The California Water Boards' Annual Performance Report - Fiscal Year 2016-17
This ninth annual Performance Report provides a mechanism to measure and evaluate both what we do and how the environment is responding to our actions, and is part of our overall effort toward developing as performance-based organizations. The Water Boards regulate more than 50,000 dischargers, and our core regulatory workload achievements for the fiscal year included review, update, or issuance of almost 600 individual permits and conducting more than 7600 inspections.
The report presents numerous performance measures for specific outputs and outcomes that are currently tracked through Water Board data systems. These performance measures are organized under key functional categories of Water Board work and can be explored through the tabs below.
Percentage of Targets Achieved in FY
- Previous Year Performance Reports: FY 2008-09 | FY 2009-10 | FY 2010-11 | FY 2011-12 | FY 2012-13 | FY 2013-14 | FY 2014-15 | FY 2015-16
What We Do and How We Are Doing FY 2016-17
The State and Regional Water Boards adopt plans and policies to carry out federal and State water quality protection laws. The plans and policies contain water quality standards and regulations, which form the basis of the Water Boards' regulatory actions for protecting the quality of the State's waters. The Water Boards monitor and assess the condition of the waters to determine if they are supporting their uses, detect long-term trends, and focus and evaluate regulatory efforts.
The Water Boards confronted a number of challenges in Fiscal Year 14/15. Most notably, the State continued to find itself in the grip of one of the worst droughts in modern history. Drought response actions included adoption of emergency regulations to address water unavailability, preservation of flows to protect fisheries, and urban water conservation. Additionally the Water Board issued temporary urgency changes to water rights that were needed to preserve water supplies, and provided funding to help meet the water needs of drought affected communities. On July 1, 2014, the Drinking Water Program was transferred from the Department of Public Health to the State Water Board to unify the state's drinking water and water quality programs. Despite these challenges, the Water Boards accomplished many of its priorities during this past year, including completion of the California Safe Drinking Water Plan, allocation of approximately $900 million in state revolving funds to support drinking water and wastewater infrastructure, and adoption of statewide polices to protect water quality.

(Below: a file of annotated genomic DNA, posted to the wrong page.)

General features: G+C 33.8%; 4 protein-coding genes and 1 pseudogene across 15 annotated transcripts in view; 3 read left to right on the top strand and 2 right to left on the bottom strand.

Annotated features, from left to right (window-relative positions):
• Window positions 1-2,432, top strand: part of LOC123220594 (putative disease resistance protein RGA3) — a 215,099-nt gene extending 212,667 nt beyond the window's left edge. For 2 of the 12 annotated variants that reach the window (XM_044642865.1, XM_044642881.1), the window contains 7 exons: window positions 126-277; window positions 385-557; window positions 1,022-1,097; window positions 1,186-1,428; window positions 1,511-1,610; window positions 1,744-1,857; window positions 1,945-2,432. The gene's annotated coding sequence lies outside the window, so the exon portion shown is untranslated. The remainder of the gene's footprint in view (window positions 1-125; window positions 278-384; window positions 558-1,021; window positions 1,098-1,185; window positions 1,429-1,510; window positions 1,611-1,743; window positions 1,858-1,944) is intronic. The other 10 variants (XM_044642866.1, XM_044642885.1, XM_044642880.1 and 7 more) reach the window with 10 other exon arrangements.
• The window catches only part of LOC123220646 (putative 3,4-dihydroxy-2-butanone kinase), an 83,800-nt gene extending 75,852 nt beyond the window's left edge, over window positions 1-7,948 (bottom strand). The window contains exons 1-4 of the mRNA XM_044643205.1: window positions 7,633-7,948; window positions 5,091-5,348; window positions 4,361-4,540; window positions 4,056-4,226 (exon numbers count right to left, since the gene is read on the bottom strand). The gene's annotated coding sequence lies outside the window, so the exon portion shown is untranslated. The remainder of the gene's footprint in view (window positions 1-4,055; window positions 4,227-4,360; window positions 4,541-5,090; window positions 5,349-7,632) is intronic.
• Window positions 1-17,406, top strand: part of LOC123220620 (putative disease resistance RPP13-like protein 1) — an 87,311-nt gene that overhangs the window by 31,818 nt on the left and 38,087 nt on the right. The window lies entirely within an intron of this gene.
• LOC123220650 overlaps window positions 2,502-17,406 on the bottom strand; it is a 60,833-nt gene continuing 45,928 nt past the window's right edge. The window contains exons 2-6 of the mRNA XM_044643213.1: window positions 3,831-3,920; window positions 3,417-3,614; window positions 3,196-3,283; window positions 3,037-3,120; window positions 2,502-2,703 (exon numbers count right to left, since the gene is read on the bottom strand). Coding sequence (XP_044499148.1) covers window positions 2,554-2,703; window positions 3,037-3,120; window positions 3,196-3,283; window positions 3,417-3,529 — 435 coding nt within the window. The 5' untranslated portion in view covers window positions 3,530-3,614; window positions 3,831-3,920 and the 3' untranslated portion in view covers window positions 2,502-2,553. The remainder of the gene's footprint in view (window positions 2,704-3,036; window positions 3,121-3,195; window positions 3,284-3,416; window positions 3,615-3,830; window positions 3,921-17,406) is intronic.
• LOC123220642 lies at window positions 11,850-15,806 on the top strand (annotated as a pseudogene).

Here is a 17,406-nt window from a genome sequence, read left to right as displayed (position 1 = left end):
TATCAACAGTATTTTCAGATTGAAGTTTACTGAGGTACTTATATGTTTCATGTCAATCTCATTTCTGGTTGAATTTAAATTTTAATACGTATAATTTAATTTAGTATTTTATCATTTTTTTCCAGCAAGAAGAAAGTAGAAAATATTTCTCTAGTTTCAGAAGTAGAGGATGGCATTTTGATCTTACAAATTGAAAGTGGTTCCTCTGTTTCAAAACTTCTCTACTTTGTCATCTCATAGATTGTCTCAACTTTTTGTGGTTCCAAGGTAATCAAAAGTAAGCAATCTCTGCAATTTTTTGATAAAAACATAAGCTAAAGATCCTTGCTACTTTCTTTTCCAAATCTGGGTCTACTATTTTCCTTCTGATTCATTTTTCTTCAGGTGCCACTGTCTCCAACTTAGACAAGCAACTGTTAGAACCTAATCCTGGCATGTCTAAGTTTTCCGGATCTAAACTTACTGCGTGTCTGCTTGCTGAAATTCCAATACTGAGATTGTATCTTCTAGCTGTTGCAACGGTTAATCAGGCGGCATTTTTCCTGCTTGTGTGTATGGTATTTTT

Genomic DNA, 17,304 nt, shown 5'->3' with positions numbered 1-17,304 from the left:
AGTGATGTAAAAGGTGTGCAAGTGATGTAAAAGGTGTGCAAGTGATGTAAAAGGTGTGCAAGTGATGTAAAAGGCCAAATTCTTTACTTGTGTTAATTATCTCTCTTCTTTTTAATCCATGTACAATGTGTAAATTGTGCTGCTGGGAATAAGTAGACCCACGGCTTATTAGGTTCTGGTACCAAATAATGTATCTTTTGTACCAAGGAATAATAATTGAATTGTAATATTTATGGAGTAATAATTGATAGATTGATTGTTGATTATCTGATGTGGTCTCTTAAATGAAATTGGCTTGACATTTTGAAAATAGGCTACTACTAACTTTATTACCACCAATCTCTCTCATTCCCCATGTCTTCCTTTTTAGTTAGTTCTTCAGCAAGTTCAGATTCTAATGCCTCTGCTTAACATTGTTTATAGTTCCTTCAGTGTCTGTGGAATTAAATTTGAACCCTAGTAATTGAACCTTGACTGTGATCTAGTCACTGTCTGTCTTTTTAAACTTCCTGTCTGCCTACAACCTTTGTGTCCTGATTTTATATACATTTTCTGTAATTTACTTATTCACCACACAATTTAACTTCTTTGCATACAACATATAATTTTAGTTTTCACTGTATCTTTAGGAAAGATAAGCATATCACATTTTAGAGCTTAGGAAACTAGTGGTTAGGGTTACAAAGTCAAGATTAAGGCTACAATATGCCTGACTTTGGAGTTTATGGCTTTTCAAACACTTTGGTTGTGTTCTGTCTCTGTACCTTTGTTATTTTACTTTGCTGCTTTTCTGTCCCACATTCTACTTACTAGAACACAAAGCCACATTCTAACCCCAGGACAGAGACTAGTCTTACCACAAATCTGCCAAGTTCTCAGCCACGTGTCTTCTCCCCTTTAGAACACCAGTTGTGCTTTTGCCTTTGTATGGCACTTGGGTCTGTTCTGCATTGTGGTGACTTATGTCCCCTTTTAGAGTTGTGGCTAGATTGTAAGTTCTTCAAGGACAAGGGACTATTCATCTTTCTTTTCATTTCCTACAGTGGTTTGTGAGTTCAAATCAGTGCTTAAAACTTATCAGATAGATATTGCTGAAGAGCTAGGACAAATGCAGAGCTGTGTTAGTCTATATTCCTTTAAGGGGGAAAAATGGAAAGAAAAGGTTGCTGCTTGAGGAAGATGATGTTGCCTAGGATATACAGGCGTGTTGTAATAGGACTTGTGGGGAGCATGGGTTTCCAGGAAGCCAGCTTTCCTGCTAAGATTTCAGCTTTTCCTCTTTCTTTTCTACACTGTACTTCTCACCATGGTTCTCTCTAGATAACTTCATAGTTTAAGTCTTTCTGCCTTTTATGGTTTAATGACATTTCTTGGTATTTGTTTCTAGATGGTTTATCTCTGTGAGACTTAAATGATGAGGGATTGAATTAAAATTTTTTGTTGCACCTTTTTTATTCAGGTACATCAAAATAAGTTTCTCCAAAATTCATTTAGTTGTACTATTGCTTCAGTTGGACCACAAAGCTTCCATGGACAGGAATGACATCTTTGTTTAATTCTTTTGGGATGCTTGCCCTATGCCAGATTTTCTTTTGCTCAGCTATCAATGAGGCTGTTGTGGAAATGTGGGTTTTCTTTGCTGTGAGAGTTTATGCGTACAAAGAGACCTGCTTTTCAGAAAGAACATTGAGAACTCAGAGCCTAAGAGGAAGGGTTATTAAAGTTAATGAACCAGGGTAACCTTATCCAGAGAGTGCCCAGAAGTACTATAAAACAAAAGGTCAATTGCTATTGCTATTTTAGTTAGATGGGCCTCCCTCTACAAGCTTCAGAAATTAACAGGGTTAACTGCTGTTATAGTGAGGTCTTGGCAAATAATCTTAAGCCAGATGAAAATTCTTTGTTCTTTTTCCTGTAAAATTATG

The Water Boards are charged with cleaning up a broad universe of contaminated sites throughout the state. These cleanup programs have been addressing pollution from former industrial activities and leaking underground petroleum tanks for many years. Site cleanup responsibilities primarily reside within four main programs at the Water Boards: the Underground Storage Tank Program, the Site Cleanup Program, the Department of Defense Program and the Land Disposal Program. These Water Board cleanup programs are charged with ensuring sites are remediated to protect the State of California’s surface and groundwater and return it to beneficial use.
The Water Boards enforce the pollution control and cleanup requirements that are established for discharges and contaminated sites. Where violations of regulatory requirements are detected, enforcement actions of varying types and levels of stringency are taken. For the most serious violations, penalties are often imposed. The Water Boards also collaborate with federal, State, and local law enforcement, as well as other environmental agencies, to address violations. In all cases, the principal goal of enforcement is to encourage compliance with requirements so that water quality is protected.